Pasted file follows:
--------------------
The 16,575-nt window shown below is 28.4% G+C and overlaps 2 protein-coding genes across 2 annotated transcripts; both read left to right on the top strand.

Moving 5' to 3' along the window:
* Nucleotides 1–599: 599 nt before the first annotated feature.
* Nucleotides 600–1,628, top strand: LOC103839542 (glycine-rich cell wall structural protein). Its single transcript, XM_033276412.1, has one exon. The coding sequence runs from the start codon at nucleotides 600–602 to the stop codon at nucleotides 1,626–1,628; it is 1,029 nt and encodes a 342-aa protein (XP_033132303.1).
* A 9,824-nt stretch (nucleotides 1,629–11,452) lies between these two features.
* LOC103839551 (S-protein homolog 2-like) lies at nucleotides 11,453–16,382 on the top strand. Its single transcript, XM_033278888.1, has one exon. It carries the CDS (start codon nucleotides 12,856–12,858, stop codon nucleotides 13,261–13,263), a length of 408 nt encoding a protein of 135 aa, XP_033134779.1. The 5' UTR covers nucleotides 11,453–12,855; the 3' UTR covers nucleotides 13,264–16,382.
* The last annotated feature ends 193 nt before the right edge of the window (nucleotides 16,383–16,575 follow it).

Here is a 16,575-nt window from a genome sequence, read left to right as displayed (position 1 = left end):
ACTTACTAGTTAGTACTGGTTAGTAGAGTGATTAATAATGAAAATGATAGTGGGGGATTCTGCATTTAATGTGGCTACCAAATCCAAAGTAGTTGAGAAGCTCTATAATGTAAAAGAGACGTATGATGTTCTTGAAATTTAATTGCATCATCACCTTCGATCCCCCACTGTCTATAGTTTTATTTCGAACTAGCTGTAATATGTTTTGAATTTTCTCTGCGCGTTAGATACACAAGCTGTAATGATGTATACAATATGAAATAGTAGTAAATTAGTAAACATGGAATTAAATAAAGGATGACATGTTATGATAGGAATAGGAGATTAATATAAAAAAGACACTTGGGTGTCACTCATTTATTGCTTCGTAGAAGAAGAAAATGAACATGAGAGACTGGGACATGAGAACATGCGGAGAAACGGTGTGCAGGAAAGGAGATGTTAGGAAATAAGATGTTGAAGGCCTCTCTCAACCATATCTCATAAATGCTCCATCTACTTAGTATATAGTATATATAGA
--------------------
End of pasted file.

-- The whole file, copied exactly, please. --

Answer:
The 16,575-nt window shown below is 28.4% G+C and overlaps 2 protein-coding genes across 2 annotated transcripts; both read left to right on the top strand.

Moving 5' to 3' along the window:
* Nucleotides 1–599: 599 nt before the first annotated feature.
* Nucleotides 600–1,628, top strand: LOC103839542 (glycine-rich cell wall structural protein). Its single transcript, XM_033276412.1, has one exon. The coding sequence runs from the start codon at nucleotides 600–602 to the stop codon at nucleotides 1,626–1,628; it is 1,029 nt and encodes a 342-aa protein (XP_033132303.1).
* A 9,824-nt stretch (nucleotides 1,629–11,452) lies between these two features.
* LOC103839551 (S-protein homolog 2-like) lies at nucleotides 11,453–16,382 on the top strand. Its single transcript, XM_033278888.1, has one exon. It carries the CDS (start codon nucleotides 12,856–12,858, stop codon nucleotides 13,261–13,263), a length of 408 nt encoding a protein of 135 aa, XP_033134779.1. The 5' UTR covers nucleotides 11,453–12,855; the 3' UTR covers nucleotides 13,264–16,382.
* The last annotated feature ends 193 nt before the right edge of the window (nucleotides 16,383–16,575 follow it).

Here is a 16,575-nt window from a genome sequence, read left to right as displayed (position 1 = left end):
ACTTACTAGTTAGTACTGGTTAGTAGAGTGATTAATAATGAAAATGATAGTGGGGGATTCTGCATTTAATGTGGCTACCAAATCCAAAGTAGTTGAGAAGCTCTATAATGTAAAAGAGACGTATGATGTTCTTGAAATTTAATTGCATCATCACCTTCGATCCCCCACTGTCTATAGTTTTATTTCGAACTAGCTGTAATATGTTTTGAATTTTCTCTGCGCGTTAGATACACAAGCTGTAATGATGTATACAATATGAAATAGTAGTAAATTAGTAAACATGGAATTAAATAAAGGATGACATGTTATGATAGGAATAGGAGATTAATATAAAAAAGACACTTGGGTGTCACTCATTTATTGCTTCGTAGAAGAAGAAAATGAACATGAGAGACTGGGACATGAGAACATGCGGAGAAACGGTGTGCAGGAAAGGAGATGTTAGGAAATAAGATGTTGAAGGCCTCTCTCAACCATATCTCATAAATGCTCCATCTACTTAGTATATAGTATATATAGA